With Nat King Cole preceding the idiom and Ray Charles transcending it, Sam Cooke stands as the originator of soul music, and remains virtually incontestably the master. An influence on singers ranging from Otis Redding to Smokey Robinson to Rod Stewart and Mick Jagger, he is one of the first wave of performers inducted into the Rock and Roll Hall of Fame, in 1987.
Sam Cook (he'd add the "e" later) was born in Clarksdale, Mississippi, and grew up in Chicago, where his father was minister of the Christ Holiness Church. Singing in church as a youngster, Sam joined professional gospel groups the Pilgrim Travelers, the Highway QC's, and - most importantly - the Soul Stirrers, where he replaced the legendary R.H. Harris. After six years with that group, who were signed to Los Angeles-based Specialty Records, Cook left the group to sing secular music. In an effort to escape condemnation by his gospel fans, he recorded his first single, Lovable, as "Dale Cook." All subsequent singles, including the Specialty hit I'll Come Running Back to You, were released as by "Sam Cooke."
Within a year, he'd moved to Keen Records. His original composition, You Send Me, became a national hit and remains a standard, though his is virtually the only version anybody knows. After hits including Only Sixteen and Everybody Likes to Cha Cha Cha, Cooke signed to RCA, a major pop label. Before his first RCA hit, Chain Gang, he hit again on Keen with Only Sixteen, but with the RCA contract came a move to (for the most part) more adult subject matter for his singles. A string of hits on RCA followed, among them Cupid, Twistin' the Night Away, Bring It On Home to Me, Havin' a Party, and updates of the old folk song Frankie and Johnny, and Willie Dixon's Little Red Rooster.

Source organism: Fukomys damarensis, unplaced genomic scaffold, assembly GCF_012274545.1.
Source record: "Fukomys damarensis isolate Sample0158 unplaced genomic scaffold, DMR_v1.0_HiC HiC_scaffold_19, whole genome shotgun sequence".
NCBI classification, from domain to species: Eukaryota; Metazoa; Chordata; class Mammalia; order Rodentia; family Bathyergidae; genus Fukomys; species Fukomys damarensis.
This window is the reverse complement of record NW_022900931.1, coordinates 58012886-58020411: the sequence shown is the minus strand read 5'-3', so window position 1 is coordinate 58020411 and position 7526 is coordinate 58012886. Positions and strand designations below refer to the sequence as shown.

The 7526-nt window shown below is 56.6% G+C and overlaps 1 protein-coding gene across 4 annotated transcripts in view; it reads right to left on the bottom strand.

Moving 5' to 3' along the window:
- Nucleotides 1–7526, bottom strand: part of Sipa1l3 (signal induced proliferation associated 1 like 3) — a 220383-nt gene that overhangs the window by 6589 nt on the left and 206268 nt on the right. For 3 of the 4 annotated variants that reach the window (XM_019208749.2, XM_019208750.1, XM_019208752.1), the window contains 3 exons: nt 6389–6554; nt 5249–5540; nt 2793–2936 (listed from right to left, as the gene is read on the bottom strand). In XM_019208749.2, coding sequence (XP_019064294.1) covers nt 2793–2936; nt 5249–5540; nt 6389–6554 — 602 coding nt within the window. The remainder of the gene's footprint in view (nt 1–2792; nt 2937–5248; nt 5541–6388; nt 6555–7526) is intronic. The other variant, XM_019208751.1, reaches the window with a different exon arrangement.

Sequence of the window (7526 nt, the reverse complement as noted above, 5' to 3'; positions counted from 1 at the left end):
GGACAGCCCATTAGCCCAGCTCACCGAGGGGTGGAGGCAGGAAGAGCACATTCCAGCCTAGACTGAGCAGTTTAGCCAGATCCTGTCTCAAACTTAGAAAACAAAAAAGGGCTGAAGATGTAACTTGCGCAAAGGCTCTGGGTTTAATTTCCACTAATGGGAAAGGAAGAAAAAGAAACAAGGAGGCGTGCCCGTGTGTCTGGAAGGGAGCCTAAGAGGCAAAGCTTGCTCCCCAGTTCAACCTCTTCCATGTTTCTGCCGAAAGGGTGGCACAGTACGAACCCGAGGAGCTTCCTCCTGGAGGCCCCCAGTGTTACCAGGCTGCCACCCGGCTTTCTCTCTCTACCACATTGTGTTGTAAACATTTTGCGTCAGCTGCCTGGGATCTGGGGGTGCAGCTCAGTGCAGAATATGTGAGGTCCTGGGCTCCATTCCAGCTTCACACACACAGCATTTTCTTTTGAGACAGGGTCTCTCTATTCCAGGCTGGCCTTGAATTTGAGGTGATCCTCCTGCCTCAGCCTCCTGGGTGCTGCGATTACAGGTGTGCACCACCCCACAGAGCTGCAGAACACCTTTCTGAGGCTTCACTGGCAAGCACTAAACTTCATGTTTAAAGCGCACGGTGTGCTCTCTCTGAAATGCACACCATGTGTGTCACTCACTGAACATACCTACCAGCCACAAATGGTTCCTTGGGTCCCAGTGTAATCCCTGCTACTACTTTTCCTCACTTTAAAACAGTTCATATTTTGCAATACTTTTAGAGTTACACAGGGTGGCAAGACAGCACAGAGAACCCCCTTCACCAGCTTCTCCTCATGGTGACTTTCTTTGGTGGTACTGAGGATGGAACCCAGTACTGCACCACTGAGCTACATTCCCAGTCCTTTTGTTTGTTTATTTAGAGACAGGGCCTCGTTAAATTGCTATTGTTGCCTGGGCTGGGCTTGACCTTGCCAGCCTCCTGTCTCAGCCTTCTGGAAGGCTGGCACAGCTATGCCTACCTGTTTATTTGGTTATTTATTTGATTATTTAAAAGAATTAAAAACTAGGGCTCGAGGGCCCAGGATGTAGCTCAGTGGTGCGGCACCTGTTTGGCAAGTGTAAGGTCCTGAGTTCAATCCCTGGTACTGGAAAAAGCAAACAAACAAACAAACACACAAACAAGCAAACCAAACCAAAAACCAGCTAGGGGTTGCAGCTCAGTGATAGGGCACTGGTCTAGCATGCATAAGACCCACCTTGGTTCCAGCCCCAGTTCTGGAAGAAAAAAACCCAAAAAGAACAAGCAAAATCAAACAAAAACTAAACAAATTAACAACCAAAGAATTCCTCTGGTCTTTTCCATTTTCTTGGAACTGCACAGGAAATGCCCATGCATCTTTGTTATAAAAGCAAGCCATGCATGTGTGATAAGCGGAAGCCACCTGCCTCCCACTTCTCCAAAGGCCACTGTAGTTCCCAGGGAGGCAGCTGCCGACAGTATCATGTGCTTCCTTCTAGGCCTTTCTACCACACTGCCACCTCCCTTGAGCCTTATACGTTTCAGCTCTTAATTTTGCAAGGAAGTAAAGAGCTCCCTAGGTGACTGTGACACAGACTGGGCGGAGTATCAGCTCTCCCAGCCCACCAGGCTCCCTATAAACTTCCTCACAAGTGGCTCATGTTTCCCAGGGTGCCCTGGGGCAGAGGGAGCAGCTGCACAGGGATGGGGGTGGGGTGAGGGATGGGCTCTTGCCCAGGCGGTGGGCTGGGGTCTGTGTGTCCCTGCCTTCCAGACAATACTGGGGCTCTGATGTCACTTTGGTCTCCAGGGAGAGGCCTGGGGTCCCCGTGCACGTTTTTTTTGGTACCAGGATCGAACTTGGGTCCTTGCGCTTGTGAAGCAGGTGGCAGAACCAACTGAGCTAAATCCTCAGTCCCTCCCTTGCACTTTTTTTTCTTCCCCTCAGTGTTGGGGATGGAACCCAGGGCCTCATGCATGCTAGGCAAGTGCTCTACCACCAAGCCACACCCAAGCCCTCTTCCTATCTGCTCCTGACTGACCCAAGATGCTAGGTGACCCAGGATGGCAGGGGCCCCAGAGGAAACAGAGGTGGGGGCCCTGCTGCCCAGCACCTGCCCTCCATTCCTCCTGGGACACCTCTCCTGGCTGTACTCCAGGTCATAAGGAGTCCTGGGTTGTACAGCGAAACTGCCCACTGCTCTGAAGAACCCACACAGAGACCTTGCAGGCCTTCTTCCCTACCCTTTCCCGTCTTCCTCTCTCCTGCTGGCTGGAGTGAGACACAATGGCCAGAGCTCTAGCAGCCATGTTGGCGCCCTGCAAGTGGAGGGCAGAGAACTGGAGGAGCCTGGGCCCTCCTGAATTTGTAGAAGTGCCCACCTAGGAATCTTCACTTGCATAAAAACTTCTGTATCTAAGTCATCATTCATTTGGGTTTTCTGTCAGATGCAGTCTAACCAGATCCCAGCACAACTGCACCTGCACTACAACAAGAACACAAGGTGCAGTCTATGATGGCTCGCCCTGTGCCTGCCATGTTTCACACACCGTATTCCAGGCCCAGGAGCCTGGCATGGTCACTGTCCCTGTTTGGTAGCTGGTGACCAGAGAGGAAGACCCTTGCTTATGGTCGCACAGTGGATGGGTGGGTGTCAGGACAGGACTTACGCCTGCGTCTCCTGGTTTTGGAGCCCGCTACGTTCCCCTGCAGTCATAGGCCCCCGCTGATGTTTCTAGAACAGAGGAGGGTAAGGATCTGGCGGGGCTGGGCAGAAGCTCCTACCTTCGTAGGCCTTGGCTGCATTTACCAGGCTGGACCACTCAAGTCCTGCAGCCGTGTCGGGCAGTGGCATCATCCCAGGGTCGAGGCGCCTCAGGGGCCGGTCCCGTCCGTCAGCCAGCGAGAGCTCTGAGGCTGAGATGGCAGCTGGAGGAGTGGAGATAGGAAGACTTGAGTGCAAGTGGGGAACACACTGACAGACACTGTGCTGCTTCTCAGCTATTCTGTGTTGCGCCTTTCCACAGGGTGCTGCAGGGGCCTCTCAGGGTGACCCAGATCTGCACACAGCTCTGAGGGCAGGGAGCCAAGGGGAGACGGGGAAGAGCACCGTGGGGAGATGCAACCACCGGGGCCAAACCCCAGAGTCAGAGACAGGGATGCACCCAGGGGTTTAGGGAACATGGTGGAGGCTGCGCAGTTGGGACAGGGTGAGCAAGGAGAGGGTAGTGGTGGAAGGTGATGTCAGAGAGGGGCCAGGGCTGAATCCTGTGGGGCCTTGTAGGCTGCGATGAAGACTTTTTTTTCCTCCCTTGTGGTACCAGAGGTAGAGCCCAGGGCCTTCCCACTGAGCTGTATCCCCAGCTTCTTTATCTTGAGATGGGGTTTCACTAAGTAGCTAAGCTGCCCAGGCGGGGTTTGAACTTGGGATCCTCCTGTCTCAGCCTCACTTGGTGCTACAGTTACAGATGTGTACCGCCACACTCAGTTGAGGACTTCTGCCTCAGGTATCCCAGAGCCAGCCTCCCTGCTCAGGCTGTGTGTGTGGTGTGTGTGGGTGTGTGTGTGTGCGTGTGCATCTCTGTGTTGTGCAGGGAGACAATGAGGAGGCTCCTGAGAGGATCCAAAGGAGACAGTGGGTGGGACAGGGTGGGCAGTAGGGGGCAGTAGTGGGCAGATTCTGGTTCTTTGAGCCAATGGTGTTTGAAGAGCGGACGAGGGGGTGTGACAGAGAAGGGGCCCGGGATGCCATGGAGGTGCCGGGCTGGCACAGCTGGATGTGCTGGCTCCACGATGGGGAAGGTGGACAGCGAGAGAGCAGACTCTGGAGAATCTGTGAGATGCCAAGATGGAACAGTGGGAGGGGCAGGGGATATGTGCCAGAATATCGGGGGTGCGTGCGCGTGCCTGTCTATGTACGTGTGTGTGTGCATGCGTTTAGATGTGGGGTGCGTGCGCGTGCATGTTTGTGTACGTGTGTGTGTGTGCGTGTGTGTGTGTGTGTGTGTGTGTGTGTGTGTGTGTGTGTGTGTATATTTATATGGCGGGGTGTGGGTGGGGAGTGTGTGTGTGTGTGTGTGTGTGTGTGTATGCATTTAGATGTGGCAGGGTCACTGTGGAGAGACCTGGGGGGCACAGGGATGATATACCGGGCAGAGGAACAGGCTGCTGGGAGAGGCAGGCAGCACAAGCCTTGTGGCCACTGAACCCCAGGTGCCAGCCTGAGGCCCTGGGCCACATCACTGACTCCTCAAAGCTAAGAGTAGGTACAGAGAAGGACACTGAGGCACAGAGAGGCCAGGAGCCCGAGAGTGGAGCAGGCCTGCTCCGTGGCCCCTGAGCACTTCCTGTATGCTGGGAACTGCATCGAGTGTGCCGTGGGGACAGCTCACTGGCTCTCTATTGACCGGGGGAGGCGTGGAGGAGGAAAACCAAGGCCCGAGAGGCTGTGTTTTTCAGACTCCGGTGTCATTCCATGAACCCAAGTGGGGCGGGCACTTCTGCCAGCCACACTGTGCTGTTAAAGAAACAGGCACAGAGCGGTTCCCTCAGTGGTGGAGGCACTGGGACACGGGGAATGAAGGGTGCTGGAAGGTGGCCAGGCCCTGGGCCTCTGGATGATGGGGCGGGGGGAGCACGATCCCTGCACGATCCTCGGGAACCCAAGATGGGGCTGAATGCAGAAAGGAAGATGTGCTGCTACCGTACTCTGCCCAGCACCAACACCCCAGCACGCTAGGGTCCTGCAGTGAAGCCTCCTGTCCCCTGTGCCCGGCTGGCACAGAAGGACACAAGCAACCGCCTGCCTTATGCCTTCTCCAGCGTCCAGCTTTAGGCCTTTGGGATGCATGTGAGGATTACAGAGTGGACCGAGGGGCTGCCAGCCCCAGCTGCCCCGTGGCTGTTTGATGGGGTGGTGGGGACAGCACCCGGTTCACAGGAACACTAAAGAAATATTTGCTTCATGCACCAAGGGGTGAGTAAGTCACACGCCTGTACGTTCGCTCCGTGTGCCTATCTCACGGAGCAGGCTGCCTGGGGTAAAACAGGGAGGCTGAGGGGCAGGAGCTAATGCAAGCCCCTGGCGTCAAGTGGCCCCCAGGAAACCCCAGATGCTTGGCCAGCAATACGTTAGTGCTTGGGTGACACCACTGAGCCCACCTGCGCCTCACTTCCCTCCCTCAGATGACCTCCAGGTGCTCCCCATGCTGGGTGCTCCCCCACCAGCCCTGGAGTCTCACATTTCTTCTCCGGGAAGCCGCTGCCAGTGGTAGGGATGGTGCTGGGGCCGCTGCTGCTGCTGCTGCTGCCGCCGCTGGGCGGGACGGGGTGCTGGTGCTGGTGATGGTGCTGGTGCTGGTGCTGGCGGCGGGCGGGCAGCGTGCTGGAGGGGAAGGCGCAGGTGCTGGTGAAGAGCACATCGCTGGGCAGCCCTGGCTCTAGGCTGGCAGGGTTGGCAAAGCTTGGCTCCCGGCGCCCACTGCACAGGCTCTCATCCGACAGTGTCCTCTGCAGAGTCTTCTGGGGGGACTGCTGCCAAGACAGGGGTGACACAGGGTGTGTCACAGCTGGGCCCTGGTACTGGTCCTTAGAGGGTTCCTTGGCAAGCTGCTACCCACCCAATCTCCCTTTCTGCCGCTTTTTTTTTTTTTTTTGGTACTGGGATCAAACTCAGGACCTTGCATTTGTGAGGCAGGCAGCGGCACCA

In 1961, Cooke and his manager, J.W. Alexander, started the SAR label, largely as a vehicle for Sam's discoveries and productions. Among the acts signed to SAR were the Soul Stirrers (with Johnnie Taylor in Cooke's old spot); Johnny Morisette; the Sims Twins; and The Valentinos, featuring Bobby and Cecil Womack, whose original versions of Lookin' For a Love and It's All Over Now were released on the label.
In a bid for an adult audience, he recorded an album at New York's Copacabana nightclub; that 1964 album included the version of Try a Little Tenderness that inspired Otis Redding (a huge Cooke fan) to record the song.
On December 11, 1964, Sam Cooke was shot to death in a cheap Los Angeles motel, by the manager. Earlier, he'd been dining in Hollywood with some friends, and was reportedly on his way to meet with the musical director of his upcoming Florida concert. The exact circumstances of the shooting remain mysterious and with rather sinister implications, though the manager reported having thought of Cooke -- who supposedly kicked in the door to her office -- as an intruder. Cooke's Ferrari was parked outside the motel; the girl with whom he had been conversing at the restaurant was nowhere to be found.
A posthumous release, A Change is Gonna Come, is generally regarded as Cooke's most significant composition and greatest record; it's a ballad indicating a social consciousness theretofore (other than a "hootenanny" version of Blowin' in the Wind on the Copa album) unexplored by Cooke, and in all soul music.